Not Just a Flower Garden

The Lewis Ginter Botanical Garden is blooming in a different kind of way right now. Dominion GardenFest of Lights uses over 500,000 lights in the outdoor display in the expansive gardens. This year’s marine theme of H2Woah! is characterized by fish, jellyfish, coral reefs, sea turtles, and giant octopi, all made of lights and recycled material. The intricacy of this garden takes planning that starts months in advance, beginning as early as mid-August this year. In fact, Lewis Ginter is already working to prepare for next year, with 2016’s theme set to be determined next week.

Like most attractions in Richmond, the gardens of Lewis Ginter have a historical background that some may not be aware of. The idea of a garden came into being in 1926 with the death of its previous owner: Grace Arents. In her will, Arents granted ownership of the property and gardens she had already grown to Mary Garland Smith. The will also stipulated that the state should reclaim the property upon Smith’s death and make it a botanical garden in honor of Lewis Ginter, the property’s original owner. In 1982, botanists and horticulturists formed the Lewis Ginter Botanical Gardens, Inc. in order to preserve Arents’ wishes for the estate. Two years later, the garden opened up to the public and began building the reputation for natural, sophisticated beauty it still holds today. The Dominion GardenFest of Lights has also reached a historical milestone, with 2015’s lights display marking the 30th year of this tradition.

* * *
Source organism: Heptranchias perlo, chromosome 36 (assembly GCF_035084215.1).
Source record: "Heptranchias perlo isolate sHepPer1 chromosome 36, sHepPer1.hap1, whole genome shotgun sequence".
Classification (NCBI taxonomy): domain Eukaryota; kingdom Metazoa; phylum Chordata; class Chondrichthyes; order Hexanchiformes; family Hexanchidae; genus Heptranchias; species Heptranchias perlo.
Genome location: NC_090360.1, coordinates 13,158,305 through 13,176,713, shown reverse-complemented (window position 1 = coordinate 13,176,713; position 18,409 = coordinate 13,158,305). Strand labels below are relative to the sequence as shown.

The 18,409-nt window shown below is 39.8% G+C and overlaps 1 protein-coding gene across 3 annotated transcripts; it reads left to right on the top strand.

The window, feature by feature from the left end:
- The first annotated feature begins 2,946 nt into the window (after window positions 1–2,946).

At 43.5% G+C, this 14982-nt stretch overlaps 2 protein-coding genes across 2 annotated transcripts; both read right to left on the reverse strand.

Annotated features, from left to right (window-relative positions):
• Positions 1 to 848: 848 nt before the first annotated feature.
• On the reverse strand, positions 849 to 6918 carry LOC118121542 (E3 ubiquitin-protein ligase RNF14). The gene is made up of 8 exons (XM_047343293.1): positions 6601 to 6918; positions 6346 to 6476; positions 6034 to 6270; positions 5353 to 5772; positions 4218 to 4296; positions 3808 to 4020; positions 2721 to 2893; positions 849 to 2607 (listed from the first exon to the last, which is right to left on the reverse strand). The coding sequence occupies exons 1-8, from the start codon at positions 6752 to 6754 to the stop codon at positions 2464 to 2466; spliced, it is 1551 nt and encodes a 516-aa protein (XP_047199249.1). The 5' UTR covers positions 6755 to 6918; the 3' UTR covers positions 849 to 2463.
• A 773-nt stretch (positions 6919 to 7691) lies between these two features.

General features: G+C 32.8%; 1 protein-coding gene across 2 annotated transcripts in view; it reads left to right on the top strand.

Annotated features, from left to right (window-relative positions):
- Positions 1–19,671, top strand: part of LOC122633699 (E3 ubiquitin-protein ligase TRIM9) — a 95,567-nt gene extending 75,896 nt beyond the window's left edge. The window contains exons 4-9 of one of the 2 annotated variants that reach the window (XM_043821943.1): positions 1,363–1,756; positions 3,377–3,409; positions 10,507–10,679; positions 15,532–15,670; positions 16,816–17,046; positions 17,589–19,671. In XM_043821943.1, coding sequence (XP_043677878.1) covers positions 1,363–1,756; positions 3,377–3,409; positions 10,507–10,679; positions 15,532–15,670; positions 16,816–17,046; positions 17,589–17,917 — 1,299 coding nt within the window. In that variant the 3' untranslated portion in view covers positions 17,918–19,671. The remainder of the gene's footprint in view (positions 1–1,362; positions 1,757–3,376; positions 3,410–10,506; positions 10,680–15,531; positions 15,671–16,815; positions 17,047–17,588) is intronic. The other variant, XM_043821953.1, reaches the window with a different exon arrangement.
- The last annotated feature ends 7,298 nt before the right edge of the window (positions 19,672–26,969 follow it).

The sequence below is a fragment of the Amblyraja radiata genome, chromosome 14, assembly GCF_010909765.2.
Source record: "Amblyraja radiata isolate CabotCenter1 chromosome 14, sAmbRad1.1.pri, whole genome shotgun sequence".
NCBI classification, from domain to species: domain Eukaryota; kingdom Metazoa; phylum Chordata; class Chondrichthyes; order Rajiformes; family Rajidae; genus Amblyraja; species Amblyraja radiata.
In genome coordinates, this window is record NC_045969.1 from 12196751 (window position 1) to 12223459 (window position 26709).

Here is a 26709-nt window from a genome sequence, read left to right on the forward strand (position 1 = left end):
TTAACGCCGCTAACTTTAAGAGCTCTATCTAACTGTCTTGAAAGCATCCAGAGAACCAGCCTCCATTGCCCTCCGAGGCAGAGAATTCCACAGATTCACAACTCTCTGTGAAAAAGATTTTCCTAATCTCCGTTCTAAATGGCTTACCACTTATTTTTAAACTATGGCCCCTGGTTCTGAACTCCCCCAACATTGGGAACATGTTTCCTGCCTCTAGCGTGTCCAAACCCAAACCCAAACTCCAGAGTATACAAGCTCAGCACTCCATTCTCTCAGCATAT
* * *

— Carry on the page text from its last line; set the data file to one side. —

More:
Lewis Ginter brings together much more than just lights each year. Reading plaques and talking with employees illustrates just how many personal touches and hours of work go into putting on such an elaborate display. For this year’s theme, volunteers came in to work on creating coral reefs and flowers from bottles, stingrays from home insulation material, and jellyfish from bits of plastic. The decorations tell a story, not just of lights or an under the sea theme, but of protecting our environment and its horticulture.

GardenFest of Lights is open nightly from five to ten p.m. (closed Dec. 24-25), with adult tickets costing only $12. Tickets provide access to beautiful gardens, extravagant light displays, a fire pit, the Conservatory filled with exotic plants, botanical decorations, and two model train displays in the Conservatory and the Kelly Education Center. Hot chocolate, coffee and s’mores kits are also available for purchase in the Children’s Garden.  Look on the Garden’s website for special events like Merry Mondays (with Santa sightings and story time), Caroling Tuesdays, Crafty Wednesdays, Musical Thursdays, an Instagram contest, and other special events.

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All photos by Helen Roddey.

 

This post has been updated as of Dec. 9, 2015 at 11:15 a.m.

About the author

Helen Roddey is a senior at Collegiate. She is awesome. So is The Match.